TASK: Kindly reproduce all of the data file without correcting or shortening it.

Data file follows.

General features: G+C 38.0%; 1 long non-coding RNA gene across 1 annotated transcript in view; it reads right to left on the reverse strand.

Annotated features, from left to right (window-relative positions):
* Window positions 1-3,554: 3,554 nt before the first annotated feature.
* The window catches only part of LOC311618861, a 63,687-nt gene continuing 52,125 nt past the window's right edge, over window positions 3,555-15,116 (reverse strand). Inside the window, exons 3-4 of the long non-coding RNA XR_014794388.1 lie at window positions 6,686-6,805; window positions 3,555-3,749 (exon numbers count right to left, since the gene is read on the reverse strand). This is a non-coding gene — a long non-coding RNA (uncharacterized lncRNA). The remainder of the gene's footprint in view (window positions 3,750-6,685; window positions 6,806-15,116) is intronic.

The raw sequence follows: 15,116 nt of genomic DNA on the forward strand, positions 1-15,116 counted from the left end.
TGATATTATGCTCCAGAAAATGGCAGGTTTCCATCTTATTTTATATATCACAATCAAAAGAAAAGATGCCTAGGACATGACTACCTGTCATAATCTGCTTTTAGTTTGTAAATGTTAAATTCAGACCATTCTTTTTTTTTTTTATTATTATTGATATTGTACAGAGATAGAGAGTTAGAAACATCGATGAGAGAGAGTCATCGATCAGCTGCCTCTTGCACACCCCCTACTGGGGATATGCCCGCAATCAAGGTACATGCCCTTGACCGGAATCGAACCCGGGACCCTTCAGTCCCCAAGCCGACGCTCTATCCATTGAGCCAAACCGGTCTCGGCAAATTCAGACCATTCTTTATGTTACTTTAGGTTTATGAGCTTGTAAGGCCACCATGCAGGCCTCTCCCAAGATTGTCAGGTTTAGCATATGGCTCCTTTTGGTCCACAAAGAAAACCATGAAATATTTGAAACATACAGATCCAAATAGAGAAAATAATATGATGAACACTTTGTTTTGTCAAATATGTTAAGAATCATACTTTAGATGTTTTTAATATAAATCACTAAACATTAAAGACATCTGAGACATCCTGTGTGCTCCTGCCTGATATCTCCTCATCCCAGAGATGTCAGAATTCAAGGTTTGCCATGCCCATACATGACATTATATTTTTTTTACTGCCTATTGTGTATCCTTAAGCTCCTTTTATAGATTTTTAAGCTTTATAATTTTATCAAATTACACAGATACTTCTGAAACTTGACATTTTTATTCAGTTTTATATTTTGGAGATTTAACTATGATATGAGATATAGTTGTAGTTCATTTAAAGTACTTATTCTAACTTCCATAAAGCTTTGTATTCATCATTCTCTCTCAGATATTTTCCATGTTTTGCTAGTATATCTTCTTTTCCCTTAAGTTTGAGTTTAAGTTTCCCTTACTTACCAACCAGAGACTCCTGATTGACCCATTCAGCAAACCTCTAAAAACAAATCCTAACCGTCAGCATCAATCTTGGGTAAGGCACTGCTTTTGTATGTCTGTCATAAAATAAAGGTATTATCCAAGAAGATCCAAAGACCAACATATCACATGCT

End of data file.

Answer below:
General features: G+C 38.0%; 1 long non-coding RNA gene across 1 annotated transcript in view; it reads right to left on the reverse strand.

Annotated features, from left to right (window-relative positions):
* Window positions 1-3,554: 3,554 nt before the first annotated feature.
* The window catches only part of LOC311618861, a 63,687-nt gene continuing 52,125 nt past the window's right edge, over window positions 3,555-15,116 (reverse strand). Inside the window, exons 3-4 of the long non-coding RNA XR_014794388.1 lie at window positions 6,686-6,805; window positions 3,555-3,749 (exon numbers count right to left, since the gene is read on the reverse strand). This is a non-coding gene — a long non-coding RNA (uncharacterized lncRNA). The remainder of the gene's footprint in view (window positions 3,750-6,685; window positions 6,806-15,116) is intronic.

The raw sequence follows: 15,116 nt of genomic DNA on the forward strand, positions 1-15,116 counted from the left end.
TGATATTATGCTCCAGAAAATGGCAGGTTTCCATCTTATTTTATATATCACAATCAAAAGAAAAGATGCCTAGGACATGACTACCTGTCATAATCTGCTTTTAGTTTGTAAATGTTAAATTCAGACCATTCTTTTTTTTTTTTATTATTATTGATATTGTACAGAGATAGAGAGTTAGAAACATCGATGAGAGAGAGTCATCGATCAGCTGCCTCTTGCACACCCCCTACTGGGGATATGCCCGCAATCAAGGTACATGCCCTTGACCGGAATCGAACCCGGGACCCTTCAGTCCCCAAGCCGACGCTCTATCCATTGAGCCAAACCGGTCTCGGCAAATTCAGACCATTCTTTATGTTACTTTAGGTTTATGAGCTTGTAAGGCCACCATGCAGGCCTCTCCCAAGATTGTCAGGTTTAGCATATGGCTCCTTTTGGTCCACAAAGAAAACCATGAAATATTTGAAACATACAGATCCAAATAGAGAAAATAATATGATGAACACTTTGTTTTGTCAAATATGTTAAGAATCATACTTTAGATGTTTTTAATATAAATCACTAAACATTAAAGACATCTGAGACATCCTGTGTGCTCCTGCCTGATATCTCCTCATCCCAGAGATGTCAGAATTCAAGGTTTGCCATGCCCATACATGACATTATATTTTTTTTACTGCCTATTGTGTATCCTTAAGCTCCTTTTATAGATTTTTAAGCTTTATAATTTTATCAAATTACACAGATACTTCTGAAACTTGACATTTTTATTCAGTTTTATATTTTGGAGATTTAACTATGATATGAGATATAGTTGTAGTTCATTTAAAGTACTTATTCTAACTTCCATAAAGCTTTGTATTCATCATTCTCTCTCAGATATTTTCCATGTTTTGCTAGTATATCTTCTTTTCCCTTAAGTTTGAGTTTAAGTTTCCCTTACTTACCAACCAGAGACTCCTGATTGACCCATTCAGCAAACCTCTAAAAACAAATCCTAACCGTCAGCATCAATCTTGGGTAAGGCACTGCTTTTGTATGTCTGTCATAAAATAAAGGTATTATCCAAGAAGATCCAAAGACCAACATATCACATGCT